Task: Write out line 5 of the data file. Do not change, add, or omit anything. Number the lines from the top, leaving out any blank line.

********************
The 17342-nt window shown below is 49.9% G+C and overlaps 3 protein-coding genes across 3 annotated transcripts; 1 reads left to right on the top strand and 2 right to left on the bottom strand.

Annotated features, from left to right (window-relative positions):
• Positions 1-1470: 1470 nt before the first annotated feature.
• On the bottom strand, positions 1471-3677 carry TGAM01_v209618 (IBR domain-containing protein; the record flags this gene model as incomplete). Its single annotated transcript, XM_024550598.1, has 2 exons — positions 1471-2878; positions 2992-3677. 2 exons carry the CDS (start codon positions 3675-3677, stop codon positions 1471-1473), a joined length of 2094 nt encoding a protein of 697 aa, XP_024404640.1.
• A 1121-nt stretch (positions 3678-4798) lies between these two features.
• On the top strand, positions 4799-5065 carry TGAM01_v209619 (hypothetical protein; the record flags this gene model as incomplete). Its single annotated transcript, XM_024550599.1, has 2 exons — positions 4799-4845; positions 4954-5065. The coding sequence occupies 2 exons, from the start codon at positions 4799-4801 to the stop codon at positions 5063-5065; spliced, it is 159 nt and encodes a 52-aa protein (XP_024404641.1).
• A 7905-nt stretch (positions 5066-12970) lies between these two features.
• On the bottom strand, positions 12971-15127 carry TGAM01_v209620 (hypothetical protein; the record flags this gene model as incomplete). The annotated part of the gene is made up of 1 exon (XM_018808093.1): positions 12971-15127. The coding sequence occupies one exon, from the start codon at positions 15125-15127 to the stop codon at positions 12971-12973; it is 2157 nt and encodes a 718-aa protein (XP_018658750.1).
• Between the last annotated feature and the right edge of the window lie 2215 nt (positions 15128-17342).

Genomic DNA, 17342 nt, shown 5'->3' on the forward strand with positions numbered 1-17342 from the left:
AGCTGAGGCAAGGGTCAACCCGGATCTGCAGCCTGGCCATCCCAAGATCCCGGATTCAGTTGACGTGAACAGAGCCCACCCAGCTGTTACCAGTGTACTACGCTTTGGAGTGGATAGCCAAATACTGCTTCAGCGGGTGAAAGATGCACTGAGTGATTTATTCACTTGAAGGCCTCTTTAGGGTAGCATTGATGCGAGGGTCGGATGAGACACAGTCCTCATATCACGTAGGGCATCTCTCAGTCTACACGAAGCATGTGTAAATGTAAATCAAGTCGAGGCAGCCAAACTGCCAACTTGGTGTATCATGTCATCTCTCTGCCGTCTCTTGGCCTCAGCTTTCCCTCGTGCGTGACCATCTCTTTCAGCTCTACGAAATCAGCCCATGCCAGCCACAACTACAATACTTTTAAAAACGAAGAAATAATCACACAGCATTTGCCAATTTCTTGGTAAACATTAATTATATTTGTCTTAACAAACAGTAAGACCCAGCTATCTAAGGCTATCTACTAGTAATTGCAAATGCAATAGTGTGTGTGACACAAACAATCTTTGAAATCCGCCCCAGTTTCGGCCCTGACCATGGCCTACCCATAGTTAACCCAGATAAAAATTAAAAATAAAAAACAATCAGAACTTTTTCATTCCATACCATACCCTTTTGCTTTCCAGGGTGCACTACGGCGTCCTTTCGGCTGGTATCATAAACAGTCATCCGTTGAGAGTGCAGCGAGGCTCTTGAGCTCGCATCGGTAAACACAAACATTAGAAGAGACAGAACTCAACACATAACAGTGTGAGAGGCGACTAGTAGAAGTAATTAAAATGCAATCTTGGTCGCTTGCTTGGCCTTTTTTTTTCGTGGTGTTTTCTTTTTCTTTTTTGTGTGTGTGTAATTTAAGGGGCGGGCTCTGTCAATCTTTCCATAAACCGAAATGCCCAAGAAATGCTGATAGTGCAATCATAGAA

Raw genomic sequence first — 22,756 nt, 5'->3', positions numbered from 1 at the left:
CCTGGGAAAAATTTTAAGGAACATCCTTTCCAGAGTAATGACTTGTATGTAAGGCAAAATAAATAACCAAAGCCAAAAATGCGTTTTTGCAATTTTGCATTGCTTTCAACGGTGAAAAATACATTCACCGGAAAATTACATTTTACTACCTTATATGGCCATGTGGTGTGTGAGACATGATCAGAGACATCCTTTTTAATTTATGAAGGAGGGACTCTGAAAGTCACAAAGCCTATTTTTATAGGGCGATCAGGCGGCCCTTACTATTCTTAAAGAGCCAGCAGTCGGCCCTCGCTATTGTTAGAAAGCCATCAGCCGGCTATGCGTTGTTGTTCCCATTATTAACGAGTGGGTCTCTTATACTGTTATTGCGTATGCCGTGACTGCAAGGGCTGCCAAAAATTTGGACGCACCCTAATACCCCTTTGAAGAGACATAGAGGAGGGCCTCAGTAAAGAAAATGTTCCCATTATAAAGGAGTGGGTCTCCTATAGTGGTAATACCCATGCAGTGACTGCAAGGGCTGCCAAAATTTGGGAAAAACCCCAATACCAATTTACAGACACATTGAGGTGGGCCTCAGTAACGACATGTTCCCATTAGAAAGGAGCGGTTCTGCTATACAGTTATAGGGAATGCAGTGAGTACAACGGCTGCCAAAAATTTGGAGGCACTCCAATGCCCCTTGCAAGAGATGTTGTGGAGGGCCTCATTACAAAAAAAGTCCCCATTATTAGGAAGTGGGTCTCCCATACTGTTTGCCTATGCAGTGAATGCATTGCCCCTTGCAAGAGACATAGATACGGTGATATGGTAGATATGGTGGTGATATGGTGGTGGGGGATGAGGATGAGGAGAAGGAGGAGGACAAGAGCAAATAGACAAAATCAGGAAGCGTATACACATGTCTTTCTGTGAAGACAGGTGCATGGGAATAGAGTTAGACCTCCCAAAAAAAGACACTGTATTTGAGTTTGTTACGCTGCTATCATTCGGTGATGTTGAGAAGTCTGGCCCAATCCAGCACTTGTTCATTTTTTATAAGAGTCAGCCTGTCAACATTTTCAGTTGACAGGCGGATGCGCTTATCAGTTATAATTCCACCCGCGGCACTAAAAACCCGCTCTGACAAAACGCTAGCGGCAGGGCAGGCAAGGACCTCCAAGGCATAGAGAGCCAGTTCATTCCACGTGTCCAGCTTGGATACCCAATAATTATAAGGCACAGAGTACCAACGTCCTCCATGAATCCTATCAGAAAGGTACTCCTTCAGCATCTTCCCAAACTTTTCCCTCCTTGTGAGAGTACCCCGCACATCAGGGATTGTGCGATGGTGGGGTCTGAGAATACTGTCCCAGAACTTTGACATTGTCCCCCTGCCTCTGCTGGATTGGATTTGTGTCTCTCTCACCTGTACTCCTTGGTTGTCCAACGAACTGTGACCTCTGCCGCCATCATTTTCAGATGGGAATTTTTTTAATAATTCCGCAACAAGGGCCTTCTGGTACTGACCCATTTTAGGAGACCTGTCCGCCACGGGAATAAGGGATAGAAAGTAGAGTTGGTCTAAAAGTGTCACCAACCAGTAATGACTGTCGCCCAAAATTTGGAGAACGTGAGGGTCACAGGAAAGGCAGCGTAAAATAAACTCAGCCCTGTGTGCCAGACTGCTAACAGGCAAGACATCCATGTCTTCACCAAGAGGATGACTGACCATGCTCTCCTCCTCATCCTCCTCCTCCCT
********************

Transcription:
• A 1121-nt stretch (positions 3678-4798) lies between these two features.